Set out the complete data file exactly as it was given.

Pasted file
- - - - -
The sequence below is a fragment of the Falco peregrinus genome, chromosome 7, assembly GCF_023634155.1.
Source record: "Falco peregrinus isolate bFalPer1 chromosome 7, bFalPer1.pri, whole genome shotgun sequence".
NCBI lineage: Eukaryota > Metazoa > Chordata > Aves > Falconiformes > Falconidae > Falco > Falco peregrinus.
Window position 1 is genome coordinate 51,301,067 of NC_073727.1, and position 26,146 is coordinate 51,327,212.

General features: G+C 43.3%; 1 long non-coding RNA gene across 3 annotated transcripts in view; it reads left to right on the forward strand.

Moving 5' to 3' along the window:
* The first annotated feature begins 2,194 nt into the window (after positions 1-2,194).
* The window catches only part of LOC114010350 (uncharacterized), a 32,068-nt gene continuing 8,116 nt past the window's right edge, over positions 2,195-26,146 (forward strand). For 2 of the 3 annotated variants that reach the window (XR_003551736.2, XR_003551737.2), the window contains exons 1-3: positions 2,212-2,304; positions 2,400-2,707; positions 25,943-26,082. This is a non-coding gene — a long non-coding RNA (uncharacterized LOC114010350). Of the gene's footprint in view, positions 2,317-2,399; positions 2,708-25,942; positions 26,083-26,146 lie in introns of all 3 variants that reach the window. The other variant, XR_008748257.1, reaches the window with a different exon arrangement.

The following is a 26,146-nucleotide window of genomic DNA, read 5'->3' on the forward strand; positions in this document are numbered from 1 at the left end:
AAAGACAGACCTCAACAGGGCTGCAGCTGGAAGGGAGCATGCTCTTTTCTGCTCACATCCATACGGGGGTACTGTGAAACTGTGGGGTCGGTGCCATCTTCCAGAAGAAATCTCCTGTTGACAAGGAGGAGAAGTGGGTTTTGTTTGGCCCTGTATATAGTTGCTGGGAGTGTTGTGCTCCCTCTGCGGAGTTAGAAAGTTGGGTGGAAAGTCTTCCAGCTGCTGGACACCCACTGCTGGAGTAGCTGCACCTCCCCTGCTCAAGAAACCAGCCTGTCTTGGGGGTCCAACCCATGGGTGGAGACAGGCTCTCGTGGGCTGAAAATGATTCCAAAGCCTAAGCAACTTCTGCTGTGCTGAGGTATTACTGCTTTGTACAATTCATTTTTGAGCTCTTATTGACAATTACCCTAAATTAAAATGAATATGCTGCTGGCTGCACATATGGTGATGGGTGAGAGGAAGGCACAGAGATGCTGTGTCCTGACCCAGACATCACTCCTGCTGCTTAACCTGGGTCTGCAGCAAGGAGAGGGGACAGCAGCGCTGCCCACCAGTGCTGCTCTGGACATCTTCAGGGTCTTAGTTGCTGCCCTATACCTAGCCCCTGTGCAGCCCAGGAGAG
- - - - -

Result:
The sequence below is a fragment of the Falco peregrinus genome, chromosome 7, assembly GCF_023634155.1.
Source record: "Falco peregrinus isolate bFalPer1 chromosome 7, bFalPer1.pri, whole genome shotgun sequence".
NCBI lineage: Eukaryota > Metazoa > Chordata > Aves > Falconiformes > Falconidae > Falco > Falco peregrinus.
Window position 1 is genome coordinate 51,301,067 of NC_073727.1, and position 26,146 is coordinate 51,327,212.

General features: G+C 43.3%; 1 long non-coding RNA gene across 3 annotated transcripts in view; it reads left to right on the forward strand.

Moving 5' to 3' along the window:
* The first annotated feature begins 2,194 nt into the window (after positions 1-2,194).
* The window catches only part of LOC114010350 (uncharacterized), a 32,068-nt gene continuing 8,116 nt past the window's right edge, over positions 2,195-26,146 (forward strand). For 2 of the 3 annotated variants that reach the window (XR_003551736.2, XR_003551737.2), the window contains exons 1-3: positions 2,212-2,304; positions 2,400-2,707; positions 25,943-26,082. This is a non-coding gene — a long non-coding RNA (uncharacterized LOC114010350). Of the gene's footprint in view, positions 2,317-2,399; positions 2,708-25,942; positions 26,083-26,146 lie in introns of all 3 variants that reach the window. The other variant, XR_008748257.1, reaches the window with a different exon arrangement.

The following is a 26,146-nucleotide window of genomic DNA, read 5'->3' on the forward strand; positions in this document are numbered from 1 at the left end:
AAAGACAGACCTCAACAGGGCTGCAGCTGGAAGGGAGCATGCTCTTTTCTGCTCACATCCATACGGGGGTACTGTGAAACTGTGGGGTCGGTGCCATCTTCCAGAAGAAATCTCCTGTTGACAAGGAGGAGAAGTGGGTTTTGTTTGGCCCTGTATATAGTTGCTGGGAGTGTTGTGCTCCCTCTGCGGAGTTAGAAAGTTGGGTGGAAAGTCTTCCAGCTGCTGGACACCCACTGCTGGAGTAGCTGCACCTCCCCTGCTCAAGAAACCAGCCTGTCTTGGGGGTCCAACCCATGGGTGGAGACAGGCTCTCGTGGGCTGAAAATGATTCCAAAGCCTAAGCAACTTCTGCTGTGCTGAGGTATTACTGCTTTGTACAATTCATTTTTGAGCTCTTATTGACAATTACCCTAAATTAAAATGAATATGCTGCTGGCTGCACATATGGTGATGGGTGAGAGGAAGGCACAGAGATGCTGTGTCCTGACCCAGACATCACTCCTGCTGCTTAACCTGGGTCTGCAGCAAGGAGAGGGGACAGCAGCGCTGCCCACCAGTGCTGCTCTGGACATCTTCAGGGTCTTAGTTGCTGCCCTATACCTAGCCCCTGTGCAGCCCAGGAGAG